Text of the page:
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    #1

    The man cheated the girl's money.

    What are the differences between these two?

    1. The man cheated the girl's money.

    2. The man cheated the girl of her money.

    Thanks in advance.

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    #2

    Re: The man cheated the girl's money.

    The first is not correct.

  1. Matthew Wai's Avatar
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    #3

    Re: The man cheated the girl's money.

    Will the first be correct if 'cheated' is replaced with 'swindled'?

  2. Raymott's Avatar
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    #4

    Re: The man cheated the girl's money.

    Yes. You can use 'swindle' with 'money' as the object. To me, in such a simple sentence it's better to use "The man swindled the girl [out] of her money."
    Both the money and the girl have been swindled, using two different definitions.
    http://www.thefreedictionary.com/swindle
    "The man stole the girl's money."
    "The man defrauded/cheated/swindled/conned/tricked/scammed the girl out of her money."

  3. Roman55's Avatar
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    #5

    Re: The man cheated the girl's money.

    I am not a teacher.

    You can use "swindle" with "money" as the object but I would not say, "The man swindled the girl's money."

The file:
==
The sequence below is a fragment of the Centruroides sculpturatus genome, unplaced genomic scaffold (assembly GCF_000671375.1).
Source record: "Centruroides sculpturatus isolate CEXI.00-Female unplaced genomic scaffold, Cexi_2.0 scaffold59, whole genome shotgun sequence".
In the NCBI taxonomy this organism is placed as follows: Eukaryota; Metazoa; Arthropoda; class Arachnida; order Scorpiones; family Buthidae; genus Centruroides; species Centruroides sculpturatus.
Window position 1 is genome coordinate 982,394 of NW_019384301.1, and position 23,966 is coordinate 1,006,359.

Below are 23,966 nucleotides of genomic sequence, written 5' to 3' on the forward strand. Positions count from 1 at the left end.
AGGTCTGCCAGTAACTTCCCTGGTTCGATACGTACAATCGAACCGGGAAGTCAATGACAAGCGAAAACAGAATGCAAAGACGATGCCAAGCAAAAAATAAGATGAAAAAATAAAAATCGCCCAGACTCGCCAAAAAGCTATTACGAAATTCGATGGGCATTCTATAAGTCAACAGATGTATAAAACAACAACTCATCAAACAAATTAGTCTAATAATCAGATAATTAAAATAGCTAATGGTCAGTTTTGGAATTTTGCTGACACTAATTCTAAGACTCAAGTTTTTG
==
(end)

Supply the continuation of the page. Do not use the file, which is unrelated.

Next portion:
I'd say, "The man swindled the money from the girl." but I prefer, "The man swindled the girl out of her money."

  4. Matthew Wai's Avatar
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    #6

    Re: The man cheated the girl's money.

    Do you mean 'someone swindled someone's something' is unacceptable to you?

  5. emsr2d2's Avatar
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    #7

    Re: The man cheated the girl's money.

    I would find "He swindled my money" unnatural, yes. I would say "He swindled me" and then to clarify what happened "He swindled me out of five thousand pounds".
    Remember - if you don't use correct capitalisation, punctuation and spacing, anything you write will be incorrect.

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